NEW CRITERIA. While microlenders help low-income women, they don't address the majority of companies, which need larger loans for expansion. Illinois State Treasurer Patrick Quinn launched a program in January that will fund such established entrepreneurs. Called the Women's Finance Initiative, it bands together a coalition of banks, women's business groups, and small-business development centers to provide workshops and low-interest loans. The state treasury guarantees the loans, which range from $5,000 to $500,000, at an interest rate 3 percentage points above the U.S. Treasury bill corresponding to the term of the loan. So far, 22 borrowers--mostly service businesses--have received a total of $2.2 million from the 17 participating banks.
Other banks are beginning to focus on this market on their own. Last year, Chemical Bank began giving loans ranging from $3,000 to $250,000 to small businesses that have sales of up to $1 million. But although Chemical claims it's targeting female business owners, it has not changed its lending requirements to suit women owners without hard assets to put up as collateral.
Changing the traditional lending criteria is one way Compass Rose intends to stand out. The company says it will factor in less quantifiable measures such as trustworthiness and business acumen. "We feel our lending formula captures life experience, not just balance-sheet equations," states Maddox. Her ultimate aim is "to create the Harvard MBA program of entrepreneurs."
HARD-EARNED JOURNEY. Like Harvard, getting a "degree" through Compass Rose doesn't come cheap. Women pay $1,100 to enroll in an initial six-day training course called the Quest that--with the aid of psychologists and other consultants--helps them evaluate their ability to run a business. A few who complete the Quest will be invited to attend phase two of the program--the 3- to 12-month Journey, which costs $5,500. So far, Compass Rose has held three Quest Seminars for 125 entrepreneurs, and three women embarked on the pilot Journey in August.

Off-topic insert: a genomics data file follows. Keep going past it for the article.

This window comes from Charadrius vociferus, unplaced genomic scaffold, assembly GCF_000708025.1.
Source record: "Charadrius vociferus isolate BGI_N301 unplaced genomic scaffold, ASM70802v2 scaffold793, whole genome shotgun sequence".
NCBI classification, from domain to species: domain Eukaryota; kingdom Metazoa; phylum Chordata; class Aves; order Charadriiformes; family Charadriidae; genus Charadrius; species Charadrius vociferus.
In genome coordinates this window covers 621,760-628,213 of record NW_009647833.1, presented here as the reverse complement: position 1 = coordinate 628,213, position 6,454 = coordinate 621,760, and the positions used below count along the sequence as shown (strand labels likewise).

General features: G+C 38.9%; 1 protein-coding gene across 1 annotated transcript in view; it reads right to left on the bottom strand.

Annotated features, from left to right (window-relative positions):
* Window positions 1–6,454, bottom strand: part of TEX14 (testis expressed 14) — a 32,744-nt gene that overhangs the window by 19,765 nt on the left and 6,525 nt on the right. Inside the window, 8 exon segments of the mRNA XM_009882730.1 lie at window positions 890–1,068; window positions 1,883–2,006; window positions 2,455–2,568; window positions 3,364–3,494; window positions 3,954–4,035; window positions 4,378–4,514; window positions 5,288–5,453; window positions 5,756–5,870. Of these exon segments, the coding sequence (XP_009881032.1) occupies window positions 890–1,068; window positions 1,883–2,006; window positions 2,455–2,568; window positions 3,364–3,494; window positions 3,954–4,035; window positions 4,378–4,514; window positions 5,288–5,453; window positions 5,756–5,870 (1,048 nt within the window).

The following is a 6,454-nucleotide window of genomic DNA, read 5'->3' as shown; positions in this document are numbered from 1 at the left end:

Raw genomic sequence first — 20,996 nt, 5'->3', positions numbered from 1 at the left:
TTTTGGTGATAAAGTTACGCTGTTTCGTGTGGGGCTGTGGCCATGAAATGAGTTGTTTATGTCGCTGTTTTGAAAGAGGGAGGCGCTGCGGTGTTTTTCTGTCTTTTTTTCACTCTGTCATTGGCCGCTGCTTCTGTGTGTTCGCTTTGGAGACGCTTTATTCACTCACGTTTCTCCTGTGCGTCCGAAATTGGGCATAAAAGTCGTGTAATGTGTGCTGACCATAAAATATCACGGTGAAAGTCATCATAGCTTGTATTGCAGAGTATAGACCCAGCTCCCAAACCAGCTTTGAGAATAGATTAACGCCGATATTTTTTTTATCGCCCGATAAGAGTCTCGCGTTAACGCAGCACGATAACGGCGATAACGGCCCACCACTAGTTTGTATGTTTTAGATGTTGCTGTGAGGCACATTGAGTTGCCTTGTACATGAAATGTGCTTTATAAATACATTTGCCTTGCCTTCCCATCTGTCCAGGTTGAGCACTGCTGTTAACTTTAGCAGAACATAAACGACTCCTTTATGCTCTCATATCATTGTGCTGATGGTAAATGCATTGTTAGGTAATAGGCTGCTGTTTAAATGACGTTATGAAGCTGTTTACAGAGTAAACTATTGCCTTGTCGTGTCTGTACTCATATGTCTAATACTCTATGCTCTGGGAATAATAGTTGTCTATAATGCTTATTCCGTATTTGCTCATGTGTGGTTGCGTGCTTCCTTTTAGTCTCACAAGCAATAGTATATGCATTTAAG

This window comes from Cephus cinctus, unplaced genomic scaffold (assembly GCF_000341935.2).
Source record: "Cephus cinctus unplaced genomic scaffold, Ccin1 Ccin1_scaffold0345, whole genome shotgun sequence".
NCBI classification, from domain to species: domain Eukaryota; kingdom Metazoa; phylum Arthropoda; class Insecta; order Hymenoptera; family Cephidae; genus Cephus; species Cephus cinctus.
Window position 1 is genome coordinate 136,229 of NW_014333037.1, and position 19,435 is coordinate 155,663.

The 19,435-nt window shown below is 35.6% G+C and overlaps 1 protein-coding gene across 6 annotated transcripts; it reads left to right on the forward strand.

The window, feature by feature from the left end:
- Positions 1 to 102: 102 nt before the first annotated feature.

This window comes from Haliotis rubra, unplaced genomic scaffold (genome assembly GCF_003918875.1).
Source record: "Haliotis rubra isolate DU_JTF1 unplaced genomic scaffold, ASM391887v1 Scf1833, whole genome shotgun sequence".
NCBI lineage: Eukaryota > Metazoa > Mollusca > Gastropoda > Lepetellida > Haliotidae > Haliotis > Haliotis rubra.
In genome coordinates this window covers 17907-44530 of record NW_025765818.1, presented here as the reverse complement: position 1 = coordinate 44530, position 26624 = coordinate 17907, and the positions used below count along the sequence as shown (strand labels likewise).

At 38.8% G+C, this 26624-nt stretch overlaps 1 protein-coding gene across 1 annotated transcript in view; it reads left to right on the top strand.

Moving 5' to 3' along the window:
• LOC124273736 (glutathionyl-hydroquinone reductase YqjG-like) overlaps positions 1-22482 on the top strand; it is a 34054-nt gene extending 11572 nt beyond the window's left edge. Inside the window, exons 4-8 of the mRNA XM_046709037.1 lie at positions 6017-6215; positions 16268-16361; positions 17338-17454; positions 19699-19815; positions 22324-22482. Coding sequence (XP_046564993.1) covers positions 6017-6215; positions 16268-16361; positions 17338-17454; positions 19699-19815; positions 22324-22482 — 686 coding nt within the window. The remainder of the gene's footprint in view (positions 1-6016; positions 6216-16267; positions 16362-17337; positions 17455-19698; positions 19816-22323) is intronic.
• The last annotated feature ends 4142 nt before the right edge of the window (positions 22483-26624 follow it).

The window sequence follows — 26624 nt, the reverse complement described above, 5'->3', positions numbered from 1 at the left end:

Journey-goers emerge with a workable business plan and one-on-one guidance for every aspect of creating their business, from hiring staff to purchasing inventory--as well as guaranteed financing. Women who already have business plans can qualify for loans without taking the Journey. Maddox estimates that the loans--given at market rates--will average $200,000.
However, Compass Rose is not counting on seminar fees to achieve the 16% return on investment that parent Capital Holding expects. Maddox hopes that Compass Rose's faithful will be so happy with their training, loans, and personalized treatment that they will want to purchase life and health insurance, Keogh plans, and other products from the company.
That unabashed commercial focus--along with the requirement that borrowers take expensive seminars before getting a loan--has sparked criticism. But not from entrepreneurs such as Cynthia McGeever who have actually gone through the Quest: "If Compass Rose offers a product that I want, you can bet I'll buy it from them because they've been there for us." And many other female business owners may not mind the hard sell either--as long as it's accompanied by cold, hard cash.